I bet you’ve had your phone in your hand several times today–in fact, I’m willing to bet you’re reading this on a phone right now.
It’s okay, I do the same thing all day long. A lot of us do, and it’s a big part of everyday life. Go to a sports game, get on the subway or even go to a restaurant to eat, and it’s very likely you’ll spot people all around you who are totally into their phones. It doesn’t matter where you go: you’re just about guaranteed to see someone tweeting, surfing Instagram or Facebook, or Snapchatting away.
The rise of cellphone use everywhere is not hard to understand. Pretty much anything you could ever need is right there on your phone, whether it’s directions to somewhere you need to be, tickets for a concert, that last-minute gift buy, or videos, music and games to keep you entertained. With all this in the palm of your hand, it’s not surprising that cellphone addiction has become a real thing, and it’s increasing all over the world.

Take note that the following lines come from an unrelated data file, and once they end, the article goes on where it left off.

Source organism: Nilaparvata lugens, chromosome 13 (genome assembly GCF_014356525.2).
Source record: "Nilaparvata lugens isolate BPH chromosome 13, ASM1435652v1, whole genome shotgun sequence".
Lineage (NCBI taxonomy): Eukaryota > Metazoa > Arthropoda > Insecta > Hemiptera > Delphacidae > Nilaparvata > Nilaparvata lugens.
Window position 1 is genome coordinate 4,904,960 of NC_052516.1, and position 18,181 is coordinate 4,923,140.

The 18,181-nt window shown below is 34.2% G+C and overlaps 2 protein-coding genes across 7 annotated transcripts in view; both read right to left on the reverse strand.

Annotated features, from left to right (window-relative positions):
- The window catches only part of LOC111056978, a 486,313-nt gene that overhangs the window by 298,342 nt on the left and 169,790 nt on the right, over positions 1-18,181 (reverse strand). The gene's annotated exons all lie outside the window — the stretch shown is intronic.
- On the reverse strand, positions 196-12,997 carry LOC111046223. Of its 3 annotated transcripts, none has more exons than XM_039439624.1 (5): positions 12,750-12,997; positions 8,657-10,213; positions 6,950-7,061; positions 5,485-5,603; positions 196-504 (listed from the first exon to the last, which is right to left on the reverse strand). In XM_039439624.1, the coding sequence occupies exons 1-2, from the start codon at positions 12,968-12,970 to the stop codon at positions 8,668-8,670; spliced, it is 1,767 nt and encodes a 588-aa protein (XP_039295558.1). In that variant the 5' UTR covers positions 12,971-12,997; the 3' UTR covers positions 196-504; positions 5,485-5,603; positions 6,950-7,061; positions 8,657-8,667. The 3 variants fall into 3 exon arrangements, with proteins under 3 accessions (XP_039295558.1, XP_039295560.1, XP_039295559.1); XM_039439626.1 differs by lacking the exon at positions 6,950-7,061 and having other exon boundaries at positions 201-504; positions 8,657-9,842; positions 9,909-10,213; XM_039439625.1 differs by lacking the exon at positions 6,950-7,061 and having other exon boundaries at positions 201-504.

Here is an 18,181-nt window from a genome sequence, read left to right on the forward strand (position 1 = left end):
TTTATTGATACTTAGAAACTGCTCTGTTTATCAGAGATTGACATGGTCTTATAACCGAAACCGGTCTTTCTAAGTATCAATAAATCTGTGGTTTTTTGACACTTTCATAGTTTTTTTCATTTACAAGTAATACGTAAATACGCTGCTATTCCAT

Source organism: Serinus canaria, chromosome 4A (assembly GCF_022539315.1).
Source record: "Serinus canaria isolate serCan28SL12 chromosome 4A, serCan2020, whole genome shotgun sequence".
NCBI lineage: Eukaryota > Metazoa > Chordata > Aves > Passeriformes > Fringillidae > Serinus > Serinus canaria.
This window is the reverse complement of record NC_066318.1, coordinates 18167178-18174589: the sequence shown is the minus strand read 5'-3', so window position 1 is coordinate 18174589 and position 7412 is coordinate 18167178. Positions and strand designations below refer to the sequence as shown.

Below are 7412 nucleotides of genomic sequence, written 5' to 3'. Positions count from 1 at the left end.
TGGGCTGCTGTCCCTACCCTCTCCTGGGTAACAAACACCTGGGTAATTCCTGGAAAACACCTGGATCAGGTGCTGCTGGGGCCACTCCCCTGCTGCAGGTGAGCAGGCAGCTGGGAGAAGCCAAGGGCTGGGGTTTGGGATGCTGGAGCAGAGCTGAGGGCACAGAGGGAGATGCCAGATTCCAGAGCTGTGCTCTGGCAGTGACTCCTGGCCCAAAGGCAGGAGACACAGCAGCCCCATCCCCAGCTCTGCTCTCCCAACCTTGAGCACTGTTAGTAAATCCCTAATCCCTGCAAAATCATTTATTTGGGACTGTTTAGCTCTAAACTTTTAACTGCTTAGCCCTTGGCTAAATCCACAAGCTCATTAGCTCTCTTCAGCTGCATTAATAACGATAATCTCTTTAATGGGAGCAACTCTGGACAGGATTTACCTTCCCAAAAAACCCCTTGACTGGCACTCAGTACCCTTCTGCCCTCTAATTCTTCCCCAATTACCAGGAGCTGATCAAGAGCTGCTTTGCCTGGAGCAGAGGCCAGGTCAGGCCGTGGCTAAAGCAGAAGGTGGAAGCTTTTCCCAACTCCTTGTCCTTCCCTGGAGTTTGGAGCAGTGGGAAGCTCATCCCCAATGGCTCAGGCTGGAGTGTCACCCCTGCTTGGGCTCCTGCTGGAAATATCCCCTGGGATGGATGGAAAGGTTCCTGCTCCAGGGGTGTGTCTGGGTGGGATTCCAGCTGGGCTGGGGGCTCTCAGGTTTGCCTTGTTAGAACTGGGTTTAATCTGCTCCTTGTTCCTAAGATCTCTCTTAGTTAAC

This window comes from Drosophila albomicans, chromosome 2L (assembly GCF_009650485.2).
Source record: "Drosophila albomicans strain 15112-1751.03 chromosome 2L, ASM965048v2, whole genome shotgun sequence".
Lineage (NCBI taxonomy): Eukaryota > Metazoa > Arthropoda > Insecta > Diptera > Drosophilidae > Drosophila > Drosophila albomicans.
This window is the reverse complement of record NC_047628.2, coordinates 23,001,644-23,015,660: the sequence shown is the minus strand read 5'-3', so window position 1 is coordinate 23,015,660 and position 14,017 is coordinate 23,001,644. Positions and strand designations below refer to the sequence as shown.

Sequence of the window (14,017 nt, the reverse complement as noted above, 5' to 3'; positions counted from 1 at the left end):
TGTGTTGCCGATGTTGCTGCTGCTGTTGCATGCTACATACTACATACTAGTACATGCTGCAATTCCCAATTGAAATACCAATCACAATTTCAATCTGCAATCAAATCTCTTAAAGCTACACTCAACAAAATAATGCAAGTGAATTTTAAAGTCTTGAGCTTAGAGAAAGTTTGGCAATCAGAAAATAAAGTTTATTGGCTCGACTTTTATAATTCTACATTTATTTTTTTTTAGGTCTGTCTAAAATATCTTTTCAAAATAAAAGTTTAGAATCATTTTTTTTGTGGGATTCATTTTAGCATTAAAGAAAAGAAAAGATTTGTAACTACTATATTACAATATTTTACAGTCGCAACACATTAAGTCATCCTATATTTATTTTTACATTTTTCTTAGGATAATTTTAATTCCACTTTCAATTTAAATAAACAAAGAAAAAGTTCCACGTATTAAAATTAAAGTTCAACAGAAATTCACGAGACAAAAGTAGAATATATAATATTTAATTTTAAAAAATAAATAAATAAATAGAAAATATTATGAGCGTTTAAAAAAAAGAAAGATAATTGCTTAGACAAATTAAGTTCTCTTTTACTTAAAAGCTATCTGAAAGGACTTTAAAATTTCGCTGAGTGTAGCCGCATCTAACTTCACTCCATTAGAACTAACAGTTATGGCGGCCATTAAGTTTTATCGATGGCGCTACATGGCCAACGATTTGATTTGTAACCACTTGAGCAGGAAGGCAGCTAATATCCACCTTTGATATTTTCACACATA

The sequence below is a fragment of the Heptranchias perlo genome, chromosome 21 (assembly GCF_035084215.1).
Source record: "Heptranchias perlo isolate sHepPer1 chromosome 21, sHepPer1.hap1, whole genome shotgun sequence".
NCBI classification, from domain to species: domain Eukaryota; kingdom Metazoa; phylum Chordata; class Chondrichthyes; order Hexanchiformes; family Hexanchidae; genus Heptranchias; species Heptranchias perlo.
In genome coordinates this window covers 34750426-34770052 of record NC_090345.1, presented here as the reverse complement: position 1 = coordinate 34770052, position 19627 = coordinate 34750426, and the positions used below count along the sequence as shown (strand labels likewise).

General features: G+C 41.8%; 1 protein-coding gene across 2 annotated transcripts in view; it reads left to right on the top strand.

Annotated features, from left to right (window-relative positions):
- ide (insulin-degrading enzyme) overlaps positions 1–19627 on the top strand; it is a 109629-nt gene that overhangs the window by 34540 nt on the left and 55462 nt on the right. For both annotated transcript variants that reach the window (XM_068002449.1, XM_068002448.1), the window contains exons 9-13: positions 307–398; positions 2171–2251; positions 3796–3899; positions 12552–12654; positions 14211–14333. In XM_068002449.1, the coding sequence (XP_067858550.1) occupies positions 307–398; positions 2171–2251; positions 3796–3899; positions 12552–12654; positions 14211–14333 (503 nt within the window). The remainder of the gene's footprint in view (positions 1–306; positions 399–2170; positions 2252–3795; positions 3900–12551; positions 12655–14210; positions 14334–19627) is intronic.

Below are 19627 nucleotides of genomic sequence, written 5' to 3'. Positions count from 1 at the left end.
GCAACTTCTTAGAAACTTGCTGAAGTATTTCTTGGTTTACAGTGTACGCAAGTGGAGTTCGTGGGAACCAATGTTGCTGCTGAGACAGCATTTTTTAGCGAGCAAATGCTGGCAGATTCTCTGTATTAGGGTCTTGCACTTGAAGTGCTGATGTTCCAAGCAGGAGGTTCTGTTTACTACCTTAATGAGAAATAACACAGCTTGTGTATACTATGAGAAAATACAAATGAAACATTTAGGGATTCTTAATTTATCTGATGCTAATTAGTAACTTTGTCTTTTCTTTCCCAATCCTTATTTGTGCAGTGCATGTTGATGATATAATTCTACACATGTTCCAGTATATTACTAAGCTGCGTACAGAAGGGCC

There’s more and more evidence that all this mobile connectivity may be taking its toll, and a new global study is adding some fuel to that already-blazing fire.
According to a study published in the BMC Psychiatry Journal, close to 25 percent of all young people are now addicted to their cellphones worldwide (https://bmcpsychiatry.biomedcentral.com/articles/10.1186/s12888-019-2350-x). The addiction is marked by indicators of “problematic cellphone usage,” which include feeling upset or panicky when the phone isn’t available and difficulty controlling time spent on the phone.
The researchers also took a look at the effects of this type of smartphone usage on a person’s mental health state, and they found links between it and mental health issues, including anxiety and depressed moods. A potential link between problematic cellphone usage and poor sleep quality and educational achievement was also identified.
According to the research team on this study, smartphone use among younger people has increased over the last decade, and so have mental health disorders among those in the same age group. Researcher Ben Carter, who was involved in the study, said the team assessed the effects of both heavy use and dysfunctional use, and links between these types of usage and poorer mental health outcomes were clear.
While this particular study focused on younger people, the potential risk to all age groups can’t be ignored. Putting the phone away can be tough to do, but it’s worth a try.